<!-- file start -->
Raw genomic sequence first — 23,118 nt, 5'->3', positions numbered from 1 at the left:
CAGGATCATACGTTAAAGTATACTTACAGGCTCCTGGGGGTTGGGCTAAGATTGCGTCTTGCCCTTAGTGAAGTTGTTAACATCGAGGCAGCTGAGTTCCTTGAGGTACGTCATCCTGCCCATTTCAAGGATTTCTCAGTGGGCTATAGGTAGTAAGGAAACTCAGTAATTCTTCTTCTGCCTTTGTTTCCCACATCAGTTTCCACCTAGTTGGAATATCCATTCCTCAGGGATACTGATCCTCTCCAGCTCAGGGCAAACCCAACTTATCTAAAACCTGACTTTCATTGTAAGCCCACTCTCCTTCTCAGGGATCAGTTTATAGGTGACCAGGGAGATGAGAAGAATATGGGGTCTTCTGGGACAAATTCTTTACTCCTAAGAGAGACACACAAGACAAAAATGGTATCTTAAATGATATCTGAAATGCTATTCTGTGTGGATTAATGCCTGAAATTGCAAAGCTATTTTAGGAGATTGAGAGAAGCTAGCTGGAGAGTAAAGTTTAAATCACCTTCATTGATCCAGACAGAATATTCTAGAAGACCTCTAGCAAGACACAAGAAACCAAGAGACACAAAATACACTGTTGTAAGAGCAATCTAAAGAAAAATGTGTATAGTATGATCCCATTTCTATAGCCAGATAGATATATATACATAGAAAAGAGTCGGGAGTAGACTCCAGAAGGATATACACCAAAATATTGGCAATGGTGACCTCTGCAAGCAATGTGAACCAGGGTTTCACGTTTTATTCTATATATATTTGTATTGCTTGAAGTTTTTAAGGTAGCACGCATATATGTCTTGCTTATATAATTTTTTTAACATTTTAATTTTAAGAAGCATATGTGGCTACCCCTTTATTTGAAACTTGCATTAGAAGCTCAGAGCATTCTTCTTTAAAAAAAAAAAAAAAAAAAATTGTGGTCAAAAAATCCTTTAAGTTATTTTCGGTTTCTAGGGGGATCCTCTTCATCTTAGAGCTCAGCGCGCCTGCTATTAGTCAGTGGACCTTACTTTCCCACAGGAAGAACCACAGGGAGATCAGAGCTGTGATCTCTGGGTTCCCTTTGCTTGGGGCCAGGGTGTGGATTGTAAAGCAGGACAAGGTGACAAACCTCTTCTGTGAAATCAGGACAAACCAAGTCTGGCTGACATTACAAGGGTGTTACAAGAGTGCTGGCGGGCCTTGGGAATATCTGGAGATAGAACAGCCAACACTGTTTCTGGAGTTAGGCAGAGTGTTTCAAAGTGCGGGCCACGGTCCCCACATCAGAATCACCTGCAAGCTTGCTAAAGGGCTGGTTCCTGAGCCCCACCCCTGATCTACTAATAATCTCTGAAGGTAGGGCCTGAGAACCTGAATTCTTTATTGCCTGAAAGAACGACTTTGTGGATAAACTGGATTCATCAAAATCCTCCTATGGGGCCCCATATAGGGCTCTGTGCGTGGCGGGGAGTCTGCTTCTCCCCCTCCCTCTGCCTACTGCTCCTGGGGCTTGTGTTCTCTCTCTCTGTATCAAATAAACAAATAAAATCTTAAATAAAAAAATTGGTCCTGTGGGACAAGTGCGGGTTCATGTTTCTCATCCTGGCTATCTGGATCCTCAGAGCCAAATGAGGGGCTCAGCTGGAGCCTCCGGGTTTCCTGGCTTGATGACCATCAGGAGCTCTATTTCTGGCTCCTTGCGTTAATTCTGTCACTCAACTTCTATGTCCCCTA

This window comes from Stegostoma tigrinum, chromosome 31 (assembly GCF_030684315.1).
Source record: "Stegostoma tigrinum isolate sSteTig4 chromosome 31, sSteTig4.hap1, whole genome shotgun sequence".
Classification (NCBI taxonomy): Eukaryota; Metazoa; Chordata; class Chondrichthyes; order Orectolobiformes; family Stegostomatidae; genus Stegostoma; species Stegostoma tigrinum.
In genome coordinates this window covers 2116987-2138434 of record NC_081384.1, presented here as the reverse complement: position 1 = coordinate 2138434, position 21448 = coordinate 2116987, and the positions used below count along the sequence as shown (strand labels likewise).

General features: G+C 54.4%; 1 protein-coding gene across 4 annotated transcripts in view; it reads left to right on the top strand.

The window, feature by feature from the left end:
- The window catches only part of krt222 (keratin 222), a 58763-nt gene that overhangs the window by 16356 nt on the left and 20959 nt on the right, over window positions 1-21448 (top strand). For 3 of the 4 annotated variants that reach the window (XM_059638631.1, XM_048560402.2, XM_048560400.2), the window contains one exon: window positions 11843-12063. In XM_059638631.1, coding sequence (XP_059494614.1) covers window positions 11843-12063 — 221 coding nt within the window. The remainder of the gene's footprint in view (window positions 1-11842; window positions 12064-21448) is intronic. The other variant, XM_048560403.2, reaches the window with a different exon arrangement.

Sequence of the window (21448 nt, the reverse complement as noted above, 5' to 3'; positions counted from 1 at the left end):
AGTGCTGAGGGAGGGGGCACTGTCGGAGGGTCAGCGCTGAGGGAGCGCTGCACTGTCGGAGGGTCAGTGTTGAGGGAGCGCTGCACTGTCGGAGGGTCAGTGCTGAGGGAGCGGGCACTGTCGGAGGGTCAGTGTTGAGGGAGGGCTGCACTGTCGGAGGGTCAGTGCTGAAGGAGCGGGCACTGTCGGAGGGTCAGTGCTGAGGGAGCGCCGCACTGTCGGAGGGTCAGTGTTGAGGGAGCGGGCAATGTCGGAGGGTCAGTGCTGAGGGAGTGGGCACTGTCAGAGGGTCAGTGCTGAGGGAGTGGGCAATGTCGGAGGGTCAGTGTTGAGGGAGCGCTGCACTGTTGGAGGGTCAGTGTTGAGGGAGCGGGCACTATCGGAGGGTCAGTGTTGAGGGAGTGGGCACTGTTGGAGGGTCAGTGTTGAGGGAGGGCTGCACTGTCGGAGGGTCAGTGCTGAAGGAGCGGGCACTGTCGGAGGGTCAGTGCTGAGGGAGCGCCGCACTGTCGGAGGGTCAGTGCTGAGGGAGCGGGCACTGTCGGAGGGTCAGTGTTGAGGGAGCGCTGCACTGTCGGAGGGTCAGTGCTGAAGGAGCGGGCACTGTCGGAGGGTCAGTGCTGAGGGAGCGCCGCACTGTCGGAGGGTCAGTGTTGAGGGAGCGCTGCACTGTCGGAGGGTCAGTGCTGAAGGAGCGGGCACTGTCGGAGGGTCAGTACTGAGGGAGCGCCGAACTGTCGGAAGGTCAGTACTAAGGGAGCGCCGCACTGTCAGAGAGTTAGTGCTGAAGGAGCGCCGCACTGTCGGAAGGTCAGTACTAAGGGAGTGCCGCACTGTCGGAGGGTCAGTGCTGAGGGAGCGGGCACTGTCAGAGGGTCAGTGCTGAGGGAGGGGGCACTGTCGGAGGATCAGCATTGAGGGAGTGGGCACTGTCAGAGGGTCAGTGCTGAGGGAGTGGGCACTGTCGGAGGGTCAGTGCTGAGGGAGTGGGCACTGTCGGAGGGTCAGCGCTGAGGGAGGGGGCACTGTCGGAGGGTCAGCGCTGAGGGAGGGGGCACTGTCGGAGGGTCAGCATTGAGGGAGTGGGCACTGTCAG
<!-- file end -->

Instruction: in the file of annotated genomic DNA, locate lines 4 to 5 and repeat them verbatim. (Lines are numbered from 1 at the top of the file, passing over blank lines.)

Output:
Source record: "Stegostoma tigrinum isolate sSteTig4 chromosome 31, sSteTig4.hap1, whole genome shotgun sequence".
Classification (NCBI taxonomy): Eukaryota; Metazoa; Chordata; class Chondrichthyes; order Orectolobiformes; family Stegostomatidae; genus Stegostoma; species Stegostoma tigrinum.